9. Although some users may have had only basic experiences with voice recognition in the past, most users that we bring into our usability labs are now surprised at how well the current-state of the-art technology works and helps them to complete simple activities much more quickly (such as when dictating by voice rather than typing a note). With voice recognition accuracy improving steadily, be positioned to respond to more new scenarios of use by having your voice UX roadmap ready.
  10. Add some personality to the voice interaction. Experiment with sounds for the microphone interaction and the opportunities offered by the many natural-to-machine type voice outputs now available. You can even ask Oracle Voice to tell you a joke! 
We’re sharing these insights so that partners and customers can further appreciate and also explore further how Oracle Voice can make their users more productive and how it can be integrated across enterprise applications and data in the cloud. 

We’d like to hear your voice on the use of Oracle Voice and related technology and its usage in the enterprise. Please send us your comments, because we’re listening

Tailoring the Tailoring Through Listening: Simplified UI Outreach

The Oracle Applications user Experience (UX) Communications and Outreach team held a pilot workshop in the UK for Oracle partners, independent software vendors (ISVs) and Oracle's own solution consultants (SCs) to test drive the enablement guidance for the tailoring of the Simplified User Interfaces (UIs) for our cloud applications in forthcoming releases.

We wanted to get feedback on what content is required, its structure, and the optimal delivery formats for guidance on customizing and extending the simplified UIs for our cloud applications, Oracle Human Capital Management (HCM) Cloud and Oracle Sales Cloud. Showing examples of what guidance we might deliver, getting feedback on it, and then listening to what partners, ISVs and SCs needed to meet their all-important use cases across a range of categories is part of getting the right toolkit of resources into the right hands at the right time.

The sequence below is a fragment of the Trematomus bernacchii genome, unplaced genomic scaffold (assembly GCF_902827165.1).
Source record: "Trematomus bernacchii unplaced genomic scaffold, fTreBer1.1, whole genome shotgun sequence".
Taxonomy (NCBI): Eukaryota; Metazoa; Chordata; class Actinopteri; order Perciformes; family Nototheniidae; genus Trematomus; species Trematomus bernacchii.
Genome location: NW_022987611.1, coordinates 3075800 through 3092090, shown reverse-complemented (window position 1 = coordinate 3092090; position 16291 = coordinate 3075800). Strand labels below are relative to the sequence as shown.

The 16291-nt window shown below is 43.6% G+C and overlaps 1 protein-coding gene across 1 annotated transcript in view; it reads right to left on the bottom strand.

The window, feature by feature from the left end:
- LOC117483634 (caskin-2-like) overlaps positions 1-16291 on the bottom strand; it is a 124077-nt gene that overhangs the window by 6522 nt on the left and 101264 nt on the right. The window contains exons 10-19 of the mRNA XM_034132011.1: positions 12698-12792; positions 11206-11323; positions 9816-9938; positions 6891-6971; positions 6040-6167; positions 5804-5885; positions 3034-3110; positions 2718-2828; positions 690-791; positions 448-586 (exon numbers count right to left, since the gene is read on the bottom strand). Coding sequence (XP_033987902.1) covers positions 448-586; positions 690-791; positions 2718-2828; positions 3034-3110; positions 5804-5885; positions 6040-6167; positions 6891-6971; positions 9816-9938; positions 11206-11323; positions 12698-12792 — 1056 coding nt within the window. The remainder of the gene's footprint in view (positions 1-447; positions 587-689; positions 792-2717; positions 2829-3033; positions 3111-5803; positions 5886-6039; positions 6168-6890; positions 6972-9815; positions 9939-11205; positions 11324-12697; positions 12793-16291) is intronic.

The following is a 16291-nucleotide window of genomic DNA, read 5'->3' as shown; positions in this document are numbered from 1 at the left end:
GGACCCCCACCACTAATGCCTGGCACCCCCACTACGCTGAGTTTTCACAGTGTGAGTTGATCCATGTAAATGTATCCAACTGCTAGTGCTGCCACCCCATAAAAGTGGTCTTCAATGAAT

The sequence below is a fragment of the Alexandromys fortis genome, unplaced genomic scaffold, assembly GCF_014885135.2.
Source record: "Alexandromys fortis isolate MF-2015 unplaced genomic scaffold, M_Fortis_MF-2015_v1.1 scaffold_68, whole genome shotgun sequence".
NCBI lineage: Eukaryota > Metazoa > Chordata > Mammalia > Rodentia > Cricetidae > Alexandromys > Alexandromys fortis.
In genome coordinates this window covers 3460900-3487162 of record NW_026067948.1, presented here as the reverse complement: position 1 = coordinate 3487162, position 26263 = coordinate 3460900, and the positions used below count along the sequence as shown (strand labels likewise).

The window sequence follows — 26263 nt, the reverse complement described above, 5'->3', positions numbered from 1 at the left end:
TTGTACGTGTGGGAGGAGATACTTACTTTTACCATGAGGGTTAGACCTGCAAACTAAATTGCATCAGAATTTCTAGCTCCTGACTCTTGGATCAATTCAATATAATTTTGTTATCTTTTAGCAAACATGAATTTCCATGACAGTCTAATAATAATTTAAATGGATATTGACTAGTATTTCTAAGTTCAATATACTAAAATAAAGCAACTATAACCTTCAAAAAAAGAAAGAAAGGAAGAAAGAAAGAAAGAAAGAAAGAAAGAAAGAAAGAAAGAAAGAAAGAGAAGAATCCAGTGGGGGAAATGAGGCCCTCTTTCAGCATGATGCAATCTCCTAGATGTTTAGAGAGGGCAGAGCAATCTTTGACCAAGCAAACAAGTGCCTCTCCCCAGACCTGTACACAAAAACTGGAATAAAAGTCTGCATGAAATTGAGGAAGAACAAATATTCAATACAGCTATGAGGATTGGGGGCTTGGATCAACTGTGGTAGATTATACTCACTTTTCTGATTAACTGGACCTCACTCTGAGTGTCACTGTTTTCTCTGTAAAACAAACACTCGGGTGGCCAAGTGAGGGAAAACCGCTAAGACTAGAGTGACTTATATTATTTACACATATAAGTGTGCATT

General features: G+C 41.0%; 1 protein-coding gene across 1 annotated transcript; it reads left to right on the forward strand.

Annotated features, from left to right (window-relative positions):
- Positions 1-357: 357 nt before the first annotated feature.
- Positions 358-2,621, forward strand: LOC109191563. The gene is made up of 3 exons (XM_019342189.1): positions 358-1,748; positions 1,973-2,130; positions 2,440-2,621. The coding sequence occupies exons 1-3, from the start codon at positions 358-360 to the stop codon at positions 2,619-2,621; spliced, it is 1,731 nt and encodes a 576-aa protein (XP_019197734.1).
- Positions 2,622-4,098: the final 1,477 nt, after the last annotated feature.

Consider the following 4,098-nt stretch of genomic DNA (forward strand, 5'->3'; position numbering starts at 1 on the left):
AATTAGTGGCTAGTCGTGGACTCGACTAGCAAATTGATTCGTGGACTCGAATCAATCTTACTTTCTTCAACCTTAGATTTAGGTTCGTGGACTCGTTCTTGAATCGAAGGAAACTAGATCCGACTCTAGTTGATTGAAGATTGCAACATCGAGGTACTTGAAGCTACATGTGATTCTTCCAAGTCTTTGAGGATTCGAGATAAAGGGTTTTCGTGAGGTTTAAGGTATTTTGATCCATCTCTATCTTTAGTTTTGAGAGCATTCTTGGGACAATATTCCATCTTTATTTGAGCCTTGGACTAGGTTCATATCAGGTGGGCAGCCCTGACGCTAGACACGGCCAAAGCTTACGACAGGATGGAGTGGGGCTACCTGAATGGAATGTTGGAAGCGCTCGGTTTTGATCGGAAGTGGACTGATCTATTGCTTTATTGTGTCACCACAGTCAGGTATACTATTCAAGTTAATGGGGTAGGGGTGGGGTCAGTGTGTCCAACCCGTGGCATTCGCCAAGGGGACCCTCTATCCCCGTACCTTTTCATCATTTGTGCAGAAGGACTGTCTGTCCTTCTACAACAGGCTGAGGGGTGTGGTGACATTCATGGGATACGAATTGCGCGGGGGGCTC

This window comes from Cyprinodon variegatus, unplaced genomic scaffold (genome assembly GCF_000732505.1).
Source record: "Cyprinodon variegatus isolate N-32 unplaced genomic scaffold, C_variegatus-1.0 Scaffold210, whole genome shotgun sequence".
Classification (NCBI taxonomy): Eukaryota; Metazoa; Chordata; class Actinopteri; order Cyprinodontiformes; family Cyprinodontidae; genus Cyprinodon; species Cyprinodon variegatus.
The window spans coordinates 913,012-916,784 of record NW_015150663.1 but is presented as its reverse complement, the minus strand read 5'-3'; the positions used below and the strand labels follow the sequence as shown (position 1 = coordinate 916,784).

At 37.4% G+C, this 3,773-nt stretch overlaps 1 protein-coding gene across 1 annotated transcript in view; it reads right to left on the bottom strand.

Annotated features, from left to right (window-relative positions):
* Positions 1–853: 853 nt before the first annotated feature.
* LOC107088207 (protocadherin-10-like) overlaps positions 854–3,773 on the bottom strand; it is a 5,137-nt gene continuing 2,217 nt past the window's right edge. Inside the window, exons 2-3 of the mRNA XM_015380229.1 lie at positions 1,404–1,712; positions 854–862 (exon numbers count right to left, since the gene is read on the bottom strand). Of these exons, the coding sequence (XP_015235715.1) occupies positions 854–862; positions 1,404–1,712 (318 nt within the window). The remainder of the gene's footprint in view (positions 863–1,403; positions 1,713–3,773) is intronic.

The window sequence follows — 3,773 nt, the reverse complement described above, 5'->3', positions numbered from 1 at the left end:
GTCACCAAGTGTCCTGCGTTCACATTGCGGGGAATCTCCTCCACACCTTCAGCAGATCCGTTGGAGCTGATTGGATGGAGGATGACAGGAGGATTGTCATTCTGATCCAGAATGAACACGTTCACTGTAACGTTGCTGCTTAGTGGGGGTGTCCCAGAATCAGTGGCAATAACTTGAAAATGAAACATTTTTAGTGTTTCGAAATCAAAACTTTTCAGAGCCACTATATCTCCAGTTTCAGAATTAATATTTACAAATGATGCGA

At the pilot event, we first explained the simplified UI design philosophy, demonstrated the HCM and Sales applications themselves, explained how and which flows might be chosen to fit that paradigm and what UX design patterns, component guidelines and page templates Oracle uses to build such flows. Then we explored jointly the best way to share the Oracle insight and toolkit with external stakeholders (partners, customers, and the Oracle Application Development Framework development community) in an easily consumable way to enable their productive tailoring of such simplified UIs.

Simplified UI Guidance: Feedback Collected using StickyNotes and Colored Dots

Attendees watched and listened, and as well as providing verbal feedback, recorded more on large-scale posters of existing outreach and proposed guidance for tailoring of our simplified UIs. 

We covered common use cases and requested more from the field, showed off how composers can support such scenarios for the Oracle HCM Cloud and Sales Cloud, and what Oracle ADF components and templates are used to build, customize and extend the user experience. We entered a discussion with attendees on the best formats for consuming our shared guidance and how we can work together keep that guidance fresh as the frequency of releases increases and more use cases emerge. 

A valuable exercise, we are now analysing the feedback from the event, we'll hone the resources and home in on those targets! Exciting workshop, lots of energy, and exciting times coming too we can all participate in. So, stay tuned to the Voice of User Experience blog and to @usableapps on Twitter for the latest and greatest UX team announcements about tailoring the simplified UI.

Finally, if you're a partner or developer interested in contributing use cases or thoughts on our enablement, then find the comments!